A 2010 survey of Yale undergraduates by The Yale Daily News showed that most had never read the school’s policy on academic honesty, and most were unsure of the rules on sharing or recycling their work.
In surveys of high school students, the Josephson Institute of Ethics, which advises schools on ethics education, has found that about three-fifths admit to having cheated in the previous year — and about four-fifths say their own ethics are above average.
Few schools “place any meaningful emphasis on integrity, academic or otherwise, and colleges are even more indifferent than high schools,” said Michael Josephson, president of the institute.
“When you start giving take-home exams and telling kids not to talk about it, or you let them carry smartphones into tests, it’s an invitation to cheating,” he said.
The case that Harvard revealed in late August involved a take-home final exam in an undergraduate course with 279 students. The university has not yet held hearings on the charges, which may take months to resolve.
Officials said similarities in test papers suggested that nearly half the class had broken the rules against plagiarism and working together; some of the accused students said their behavior was innocent, or fell into gray areas.
Mr. McCabe’s surveys, conducted around the country, have found that most college students see collaborating with others, even when it is forbidden, as a minor offense or no offense at all. Nearly half take the same view of paraphrasing or copying someone else’s work without attribution. And most high school teachers and college professors surveyed fail to pursue some of the violations they find.
Experts say that along with students, schools and technology, parents are also to blame. They cite surveys, anecdotal impressions and the work of researchers like Jean M. Twenge, author of the book “Generation Me,” to make the case that since the 1960s, parenting has shifted away from emphasizing obedience, honor and respect for authority to promoting children’s happiness while stoking their ambitions for material success.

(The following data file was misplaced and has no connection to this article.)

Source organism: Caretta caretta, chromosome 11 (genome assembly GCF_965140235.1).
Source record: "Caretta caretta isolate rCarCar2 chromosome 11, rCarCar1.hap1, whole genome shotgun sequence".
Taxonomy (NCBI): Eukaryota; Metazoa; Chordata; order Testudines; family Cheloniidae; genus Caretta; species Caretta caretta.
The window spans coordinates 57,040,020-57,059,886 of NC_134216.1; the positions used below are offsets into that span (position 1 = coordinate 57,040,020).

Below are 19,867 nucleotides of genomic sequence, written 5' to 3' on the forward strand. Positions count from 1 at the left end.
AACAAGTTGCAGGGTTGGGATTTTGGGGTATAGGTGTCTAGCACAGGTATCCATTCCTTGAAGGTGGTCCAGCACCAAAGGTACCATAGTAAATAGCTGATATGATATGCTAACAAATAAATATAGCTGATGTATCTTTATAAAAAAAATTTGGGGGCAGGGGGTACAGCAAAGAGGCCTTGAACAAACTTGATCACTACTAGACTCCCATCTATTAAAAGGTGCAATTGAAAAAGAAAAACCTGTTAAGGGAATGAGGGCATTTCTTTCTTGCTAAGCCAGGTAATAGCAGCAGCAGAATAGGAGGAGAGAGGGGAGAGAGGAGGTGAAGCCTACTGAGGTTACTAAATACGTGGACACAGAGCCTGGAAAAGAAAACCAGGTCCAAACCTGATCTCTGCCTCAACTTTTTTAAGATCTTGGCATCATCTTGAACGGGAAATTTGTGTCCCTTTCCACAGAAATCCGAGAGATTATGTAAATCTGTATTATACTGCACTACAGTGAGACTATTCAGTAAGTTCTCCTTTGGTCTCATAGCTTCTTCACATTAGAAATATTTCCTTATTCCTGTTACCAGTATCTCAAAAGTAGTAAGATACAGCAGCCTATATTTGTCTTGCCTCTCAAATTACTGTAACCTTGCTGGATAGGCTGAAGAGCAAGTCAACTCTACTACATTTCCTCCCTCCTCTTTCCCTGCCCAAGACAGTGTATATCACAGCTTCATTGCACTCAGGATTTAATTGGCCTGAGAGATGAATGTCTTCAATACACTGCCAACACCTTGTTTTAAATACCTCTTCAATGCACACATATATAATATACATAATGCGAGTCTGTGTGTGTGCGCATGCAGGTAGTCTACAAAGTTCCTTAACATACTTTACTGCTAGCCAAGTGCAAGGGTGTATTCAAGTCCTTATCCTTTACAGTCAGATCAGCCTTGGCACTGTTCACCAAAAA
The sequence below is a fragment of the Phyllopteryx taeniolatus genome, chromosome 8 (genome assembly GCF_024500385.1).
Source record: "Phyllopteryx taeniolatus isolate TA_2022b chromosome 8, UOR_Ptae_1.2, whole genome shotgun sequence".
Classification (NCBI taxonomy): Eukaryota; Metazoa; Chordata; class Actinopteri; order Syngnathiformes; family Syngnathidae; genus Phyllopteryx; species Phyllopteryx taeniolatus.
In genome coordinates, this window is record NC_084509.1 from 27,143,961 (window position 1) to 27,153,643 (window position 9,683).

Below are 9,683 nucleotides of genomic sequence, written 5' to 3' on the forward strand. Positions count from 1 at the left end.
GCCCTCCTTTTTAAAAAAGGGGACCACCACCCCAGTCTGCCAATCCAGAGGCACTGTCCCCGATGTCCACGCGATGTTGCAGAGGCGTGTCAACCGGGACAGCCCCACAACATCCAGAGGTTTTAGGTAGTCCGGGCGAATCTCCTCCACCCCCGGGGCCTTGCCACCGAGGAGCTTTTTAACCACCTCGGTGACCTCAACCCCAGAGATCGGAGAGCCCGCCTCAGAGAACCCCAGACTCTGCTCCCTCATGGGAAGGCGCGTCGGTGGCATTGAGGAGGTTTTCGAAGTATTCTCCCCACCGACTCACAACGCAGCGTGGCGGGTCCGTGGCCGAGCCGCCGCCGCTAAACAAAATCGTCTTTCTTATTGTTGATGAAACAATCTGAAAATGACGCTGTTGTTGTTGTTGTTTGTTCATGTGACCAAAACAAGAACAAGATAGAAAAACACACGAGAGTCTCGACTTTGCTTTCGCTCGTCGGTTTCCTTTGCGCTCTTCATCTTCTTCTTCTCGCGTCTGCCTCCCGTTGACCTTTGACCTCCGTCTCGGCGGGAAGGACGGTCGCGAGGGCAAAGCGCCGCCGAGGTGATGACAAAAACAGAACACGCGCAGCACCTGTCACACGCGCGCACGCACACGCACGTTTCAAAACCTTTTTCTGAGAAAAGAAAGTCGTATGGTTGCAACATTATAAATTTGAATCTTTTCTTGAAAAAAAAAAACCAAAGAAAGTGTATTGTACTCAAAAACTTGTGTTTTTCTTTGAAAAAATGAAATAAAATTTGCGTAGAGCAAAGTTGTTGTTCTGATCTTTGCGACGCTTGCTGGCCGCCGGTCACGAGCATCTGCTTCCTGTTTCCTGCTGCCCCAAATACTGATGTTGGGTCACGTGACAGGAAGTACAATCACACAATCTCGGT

“We have a culture now where we have real trouble accepting that our kids make mistakes and fail, and when they do, we tend to blame someone else,” said Tricia Bertram Gallant, author of “Creating the Ethical Academy,” and director of the academic integrity office at the University of California at San Diego. “Thirty, 40 years ago, the parent would come in and grab the kid by the ear, yell at him and drag him home.”
Educators tell tales of students who grew up taking for granted not only that their highly involved parents would help with schoolwork but that the “help” would strain the definition of the word.
Ms. Gallant recalled giving integrity counseling to a student who would send research papers to her mother to review before turning them in — and saw nothing wrong in that. One paper, it turned out, her mother had extensively rewritten — and extensively plagiarized.
“I said, ‘So what’s the lesson here?’ ” Ms. Gallant said. “And she said, completely serious, ‘Check the work my mom does?’ ”
[Via NY Times]